The English language is full of constructions and grammar features that may seem easy to native speakers but become pretty complex to understand for English learners. And, believe me, conditional sentences are no exception to this rule. That’s why, with our team of English teachers, we decided to create the best guide on conditional sentences you’ll ever find to complement what you learn in your English lessons.
Conditional sentences are constructions that include correlating events. While one clause consists of a consequence, the other presents the necessary condition for the former clause to happen. Four different types of conditionals reflect the grade of chance the whole structure has to become real.
Even though conditional sentences are not that complex to understand and apply, they may sometimes get mixed for learners. This generally creates a confusing aspect, making us use them in the wrong situations. But, worry not, my fellow English fans! With this guide, along with what you have already seen in your English lessons, you will conquer the conditional sentence land and get a step closer to mastering the English language!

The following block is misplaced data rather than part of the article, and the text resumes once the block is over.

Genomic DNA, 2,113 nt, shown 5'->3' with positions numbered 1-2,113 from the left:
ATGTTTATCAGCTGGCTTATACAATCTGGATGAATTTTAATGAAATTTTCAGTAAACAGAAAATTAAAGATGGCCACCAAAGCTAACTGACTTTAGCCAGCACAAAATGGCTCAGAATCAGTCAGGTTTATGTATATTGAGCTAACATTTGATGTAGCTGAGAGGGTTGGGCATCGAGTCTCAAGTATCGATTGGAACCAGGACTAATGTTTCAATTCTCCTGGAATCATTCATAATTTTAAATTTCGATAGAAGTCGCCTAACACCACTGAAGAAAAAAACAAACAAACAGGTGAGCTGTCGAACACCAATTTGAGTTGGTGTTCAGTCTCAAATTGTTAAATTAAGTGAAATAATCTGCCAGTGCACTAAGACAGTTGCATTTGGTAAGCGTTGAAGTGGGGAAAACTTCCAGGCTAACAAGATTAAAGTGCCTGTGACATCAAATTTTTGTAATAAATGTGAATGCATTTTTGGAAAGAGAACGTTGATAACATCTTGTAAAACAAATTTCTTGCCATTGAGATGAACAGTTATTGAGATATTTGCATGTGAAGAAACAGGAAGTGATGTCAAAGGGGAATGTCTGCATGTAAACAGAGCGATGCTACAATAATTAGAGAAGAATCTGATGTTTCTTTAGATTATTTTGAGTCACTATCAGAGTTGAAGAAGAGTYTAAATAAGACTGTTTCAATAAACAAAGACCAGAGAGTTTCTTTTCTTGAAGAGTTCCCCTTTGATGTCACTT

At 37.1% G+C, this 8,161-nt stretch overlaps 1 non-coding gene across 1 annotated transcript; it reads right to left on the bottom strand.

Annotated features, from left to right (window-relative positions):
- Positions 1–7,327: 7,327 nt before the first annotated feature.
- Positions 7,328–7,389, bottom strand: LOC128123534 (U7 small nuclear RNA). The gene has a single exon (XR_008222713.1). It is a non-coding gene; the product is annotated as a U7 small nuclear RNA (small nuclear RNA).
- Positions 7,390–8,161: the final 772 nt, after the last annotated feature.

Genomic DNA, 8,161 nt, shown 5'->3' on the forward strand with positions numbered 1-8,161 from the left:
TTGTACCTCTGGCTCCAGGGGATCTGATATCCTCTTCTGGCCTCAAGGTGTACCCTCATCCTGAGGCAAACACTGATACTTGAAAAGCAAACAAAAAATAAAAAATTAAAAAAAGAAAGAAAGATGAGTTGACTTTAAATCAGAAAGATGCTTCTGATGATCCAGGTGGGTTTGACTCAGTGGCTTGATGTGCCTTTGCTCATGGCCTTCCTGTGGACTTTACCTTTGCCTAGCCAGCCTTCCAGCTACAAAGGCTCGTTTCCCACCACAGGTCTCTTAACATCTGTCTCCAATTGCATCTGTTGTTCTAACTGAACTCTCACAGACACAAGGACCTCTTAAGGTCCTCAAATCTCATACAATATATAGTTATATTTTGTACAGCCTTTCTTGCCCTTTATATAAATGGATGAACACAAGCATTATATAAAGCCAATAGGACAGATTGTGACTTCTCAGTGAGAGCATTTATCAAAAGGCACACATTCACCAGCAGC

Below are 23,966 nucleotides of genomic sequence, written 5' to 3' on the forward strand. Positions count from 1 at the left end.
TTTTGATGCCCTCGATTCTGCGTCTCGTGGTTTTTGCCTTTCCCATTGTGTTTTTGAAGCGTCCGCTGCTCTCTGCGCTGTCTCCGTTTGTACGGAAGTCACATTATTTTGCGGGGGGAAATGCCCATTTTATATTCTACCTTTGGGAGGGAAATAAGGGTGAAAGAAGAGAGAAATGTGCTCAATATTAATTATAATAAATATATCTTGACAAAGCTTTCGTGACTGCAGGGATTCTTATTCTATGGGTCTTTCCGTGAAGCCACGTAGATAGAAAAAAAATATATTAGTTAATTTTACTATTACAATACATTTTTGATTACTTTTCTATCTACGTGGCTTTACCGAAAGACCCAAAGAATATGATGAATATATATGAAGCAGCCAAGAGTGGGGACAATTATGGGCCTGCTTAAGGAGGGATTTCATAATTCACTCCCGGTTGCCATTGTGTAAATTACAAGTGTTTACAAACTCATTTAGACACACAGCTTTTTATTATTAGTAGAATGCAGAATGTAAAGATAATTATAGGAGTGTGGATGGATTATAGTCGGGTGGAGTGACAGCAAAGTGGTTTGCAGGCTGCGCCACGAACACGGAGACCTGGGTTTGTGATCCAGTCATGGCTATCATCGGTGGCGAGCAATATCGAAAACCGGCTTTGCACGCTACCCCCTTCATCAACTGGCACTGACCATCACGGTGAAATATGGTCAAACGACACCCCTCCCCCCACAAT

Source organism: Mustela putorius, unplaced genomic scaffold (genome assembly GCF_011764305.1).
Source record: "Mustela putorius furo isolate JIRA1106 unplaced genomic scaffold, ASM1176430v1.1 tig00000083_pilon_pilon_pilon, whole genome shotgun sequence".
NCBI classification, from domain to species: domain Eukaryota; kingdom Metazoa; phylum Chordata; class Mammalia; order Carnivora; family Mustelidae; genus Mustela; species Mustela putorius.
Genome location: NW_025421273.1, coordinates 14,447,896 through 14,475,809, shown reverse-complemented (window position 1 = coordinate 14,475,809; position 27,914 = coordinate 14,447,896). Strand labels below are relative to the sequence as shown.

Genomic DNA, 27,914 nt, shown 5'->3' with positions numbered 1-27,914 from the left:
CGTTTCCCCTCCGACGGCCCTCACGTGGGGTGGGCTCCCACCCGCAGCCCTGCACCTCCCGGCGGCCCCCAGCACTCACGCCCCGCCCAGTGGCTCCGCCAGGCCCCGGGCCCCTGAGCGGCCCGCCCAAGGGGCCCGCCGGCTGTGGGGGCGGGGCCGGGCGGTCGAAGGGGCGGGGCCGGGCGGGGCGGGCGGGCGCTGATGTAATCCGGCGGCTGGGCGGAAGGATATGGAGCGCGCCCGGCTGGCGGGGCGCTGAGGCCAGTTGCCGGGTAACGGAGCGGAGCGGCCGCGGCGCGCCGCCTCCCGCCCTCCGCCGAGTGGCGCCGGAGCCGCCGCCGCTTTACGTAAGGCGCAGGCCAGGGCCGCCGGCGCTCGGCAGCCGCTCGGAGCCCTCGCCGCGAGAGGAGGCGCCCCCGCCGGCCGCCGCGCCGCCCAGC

As the name reads, conditional sentences introduce a condition that needs to be fulfilled. If that happens, the second part of the sentence -or clause, if we want to become technical and use proper words, will also occur. Is this always like this? YES! That’s what conditionals are all about: presenting an event that will only become true if the condition is also a fact. Notice that I’m not using the word ‘affirmative’ because conditionals can have a negative clause. But let’s not try to learn to run before even knowing how to crawl. Baby steps.
We can divide the whole sentence into two parts when using conditional constructions: main and conditional clauses. The main clause is our conclusion. That is, what will happen if the other clause becomes true. As you may have already imagined, the conditional clause presents the requirement for the main clause to happen. That’s why we say that they coexist. While one of them depends on the other one, the second one inevitably triggers an event.